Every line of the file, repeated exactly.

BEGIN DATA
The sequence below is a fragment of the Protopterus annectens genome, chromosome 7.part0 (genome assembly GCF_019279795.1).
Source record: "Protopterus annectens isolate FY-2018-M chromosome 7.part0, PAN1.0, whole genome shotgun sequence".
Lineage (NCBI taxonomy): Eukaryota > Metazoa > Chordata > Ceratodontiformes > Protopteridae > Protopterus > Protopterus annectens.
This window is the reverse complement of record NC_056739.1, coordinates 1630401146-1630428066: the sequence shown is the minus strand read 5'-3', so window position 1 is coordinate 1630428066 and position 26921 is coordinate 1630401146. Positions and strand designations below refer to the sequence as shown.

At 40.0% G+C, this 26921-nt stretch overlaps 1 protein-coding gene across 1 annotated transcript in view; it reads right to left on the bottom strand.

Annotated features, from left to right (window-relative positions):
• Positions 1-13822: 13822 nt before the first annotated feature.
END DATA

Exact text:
The sequence below is a fragment of the Protopterus annectens genome, chromosome 7.part0 (genome assembly GCF_019279795.1).
Source record: "Protopterus annectens isolate FY-2018-M chromosome 7.part0, PAN1.0, whole genome shotgun sequence".
Lineage (NCBI taxonomy): Eukaryota > Metazoa > Chordata > Ceratodontiformes > Protopteridae > Protopterus > Protopterus annectens.
This window is the reverse complement of record NC_056739.1, coordinates 1630401146-1630428066: the sequence shown is the minus strand read 5'-3', so window position 1 is coordinate 1630428066 and position 26921 is coordinate 1630401146. Positions and strand designations below refer to the sequence as shown.

At 40.0% G+C, this 26921-nt stretch overlaps 1 protein-coding gene across 1 annotated transcript in view; it reads right to left on the bottom strand.

Annotated features, from left to right (window-relative positions):
• Positions 1-13822: 13822 nt before the first annotated feature.